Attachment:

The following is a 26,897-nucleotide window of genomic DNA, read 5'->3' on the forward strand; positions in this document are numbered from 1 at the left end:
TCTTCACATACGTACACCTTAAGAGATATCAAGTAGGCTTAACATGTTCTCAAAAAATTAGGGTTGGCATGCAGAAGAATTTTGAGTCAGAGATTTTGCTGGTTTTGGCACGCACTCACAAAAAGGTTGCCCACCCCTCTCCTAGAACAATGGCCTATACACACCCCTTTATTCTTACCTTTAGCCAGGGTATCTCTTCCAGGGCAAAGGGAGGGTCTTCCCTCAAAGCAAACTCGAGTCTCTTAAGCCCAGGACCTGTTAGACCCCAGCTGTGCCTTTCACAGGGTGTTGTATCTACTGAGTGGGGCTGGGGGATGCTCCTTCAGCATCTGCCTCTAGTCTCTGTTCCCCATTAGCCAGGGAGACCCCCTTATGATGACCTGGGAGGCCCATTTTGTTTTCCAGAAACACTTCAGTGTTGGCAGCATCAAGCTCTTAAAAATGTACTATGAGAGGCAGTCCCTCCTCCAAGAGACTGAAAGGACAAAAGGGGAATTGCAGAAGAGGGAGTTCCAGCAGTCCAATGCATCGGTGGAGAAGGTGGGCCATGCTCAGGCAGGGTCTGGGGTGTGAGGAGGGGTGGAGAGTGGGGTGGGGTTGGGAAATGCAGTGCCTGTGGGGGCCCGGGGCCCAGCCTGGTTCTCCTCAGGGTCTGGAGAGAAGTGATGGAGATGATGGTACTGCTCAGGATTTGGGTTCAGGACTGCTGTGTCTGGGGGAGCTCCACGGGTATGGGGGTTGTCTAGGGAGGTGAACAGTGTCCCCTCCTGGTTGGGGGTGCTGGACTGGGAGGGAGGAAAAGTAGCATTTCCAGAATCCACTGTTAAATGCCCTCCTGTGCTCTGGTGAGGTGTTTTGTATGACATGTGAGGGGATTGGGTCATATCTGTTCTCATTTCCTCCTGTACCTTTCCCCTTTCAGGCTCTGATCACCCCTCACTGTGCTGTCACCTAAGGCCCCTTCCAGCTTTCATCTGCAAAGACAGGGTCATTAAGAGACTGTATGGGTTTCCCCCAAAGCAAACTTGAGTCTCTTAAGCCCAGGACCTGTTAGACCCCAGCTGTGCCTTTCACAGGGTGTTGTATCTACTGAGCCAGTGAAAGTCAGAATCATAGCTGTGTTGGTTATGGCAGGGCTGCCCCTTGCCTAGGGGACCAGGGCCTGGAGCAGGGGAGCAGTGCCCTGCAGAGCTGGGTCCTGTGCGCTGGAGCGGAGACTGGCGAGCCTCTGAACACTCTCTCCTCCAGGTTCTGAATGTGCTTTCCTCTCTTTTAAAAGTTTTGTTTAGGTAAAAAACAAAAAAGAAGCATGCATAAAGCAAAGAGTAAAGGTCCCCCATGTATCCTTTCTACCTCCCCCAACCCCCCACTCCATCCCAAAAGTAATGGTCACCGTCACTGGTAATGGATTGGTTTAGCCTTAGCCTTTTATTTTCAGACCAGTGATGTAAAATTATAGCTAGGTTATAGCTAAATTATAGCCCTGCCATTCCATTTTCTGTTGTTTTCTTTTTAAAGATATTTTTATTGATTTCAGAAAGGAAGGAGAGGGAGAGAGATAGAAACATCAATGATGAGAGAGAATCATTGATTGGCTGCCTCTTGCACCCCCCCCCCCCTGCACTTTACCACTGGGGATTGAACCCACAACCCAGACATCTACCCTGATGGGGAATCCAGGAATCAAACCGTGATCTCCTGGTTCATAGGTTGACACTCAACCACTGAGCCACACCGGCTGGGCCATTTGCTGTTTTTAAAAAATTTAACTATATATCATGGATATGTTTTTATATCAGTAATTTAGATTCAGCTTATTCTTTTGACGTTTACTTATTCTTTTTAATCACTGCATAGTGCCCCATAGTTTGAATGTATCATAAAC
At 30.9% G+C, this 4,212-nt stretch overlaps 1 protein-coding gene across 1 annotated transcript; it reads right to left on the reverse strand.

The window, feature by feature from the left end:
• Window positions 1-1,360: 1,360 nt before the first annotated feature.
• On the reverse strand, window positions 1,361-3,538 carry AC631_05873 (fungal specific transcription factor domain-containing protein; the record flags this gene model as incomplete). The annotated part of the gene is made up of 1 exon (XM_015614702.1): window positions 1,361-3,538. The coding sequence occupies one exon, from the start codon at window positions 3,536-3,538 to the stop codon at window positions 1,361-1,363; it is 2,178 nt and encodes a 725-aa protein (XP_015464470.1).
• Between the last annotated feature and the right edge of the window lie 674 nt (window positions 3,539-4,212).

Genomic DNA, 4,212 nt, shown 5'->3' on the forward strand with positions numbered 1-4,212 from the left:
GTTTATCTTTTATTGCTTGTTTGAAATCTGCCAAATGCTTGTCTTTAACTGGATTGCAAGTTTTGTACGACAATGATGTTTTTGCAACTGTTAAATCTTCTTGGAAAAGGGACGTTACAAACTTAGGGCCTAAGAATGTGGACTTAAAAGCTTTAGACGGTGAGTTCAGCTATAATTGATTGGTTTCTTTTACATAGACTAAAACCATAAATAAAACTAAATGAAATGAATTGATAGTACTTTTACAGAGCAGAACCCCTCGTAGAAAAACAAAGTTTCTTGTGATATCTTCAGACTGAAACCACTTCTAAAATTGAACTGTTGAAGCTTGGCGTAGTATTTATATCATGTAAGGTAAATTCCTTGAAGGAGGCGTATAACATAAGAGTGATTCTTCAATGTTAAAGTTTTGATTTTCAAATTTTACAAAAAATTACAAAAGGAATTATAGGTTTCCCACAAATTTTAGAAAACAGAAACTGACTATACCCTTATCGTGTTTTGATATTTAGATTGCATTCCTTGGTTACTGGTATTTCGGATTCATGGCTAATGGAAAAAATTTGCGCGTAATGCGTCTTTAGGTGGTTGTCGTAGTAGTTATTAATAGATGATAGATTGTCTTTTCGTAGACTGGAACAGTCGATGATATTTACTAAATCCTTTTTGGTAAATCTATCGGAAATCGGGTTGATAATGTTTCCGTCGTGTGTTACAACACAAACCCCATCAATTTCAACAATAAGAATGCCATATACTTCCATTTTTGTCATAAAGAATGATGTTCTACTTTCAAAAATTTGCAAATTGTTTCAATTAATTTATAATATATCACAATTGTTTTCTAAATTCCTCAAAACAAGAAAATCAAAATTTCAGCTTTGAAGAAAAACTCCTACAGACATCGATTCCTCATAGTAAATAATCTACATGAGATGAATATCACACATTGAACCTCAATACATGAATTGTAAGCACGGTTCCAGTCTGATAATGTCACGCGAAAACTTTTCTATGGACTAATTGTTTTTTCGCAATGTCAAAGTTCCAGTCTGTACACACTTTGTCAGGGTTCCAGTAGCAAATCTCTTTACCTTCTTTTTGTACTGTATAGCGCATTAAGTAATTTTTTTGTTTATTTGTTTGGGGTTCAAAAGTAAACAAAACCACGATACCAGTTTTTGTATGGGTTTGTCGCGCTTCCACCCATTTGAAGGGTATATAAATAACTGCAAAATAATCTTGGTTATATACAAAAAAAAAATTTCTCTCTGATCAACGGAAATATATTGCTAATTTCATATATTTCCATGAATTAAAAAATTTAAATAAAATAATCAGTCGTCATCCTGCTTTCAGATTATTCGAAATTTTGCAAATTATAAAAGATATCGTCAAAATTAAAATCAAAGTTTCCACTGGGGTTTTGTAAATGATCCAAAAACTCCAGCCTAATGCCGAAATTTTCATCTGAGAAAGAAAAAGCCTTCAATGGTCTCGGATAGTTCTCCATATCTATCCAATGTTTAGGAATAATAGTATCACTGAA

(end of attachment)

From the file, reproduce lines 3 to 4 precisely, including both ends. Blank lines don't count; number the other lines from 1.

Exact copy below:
At 30.9% G+C, this 4,212-nt stretch overlaps 1 protein-coding gene across 1 annotated transcript; it reads right to left on the reverse strand.

The window, feature by feature from the left end: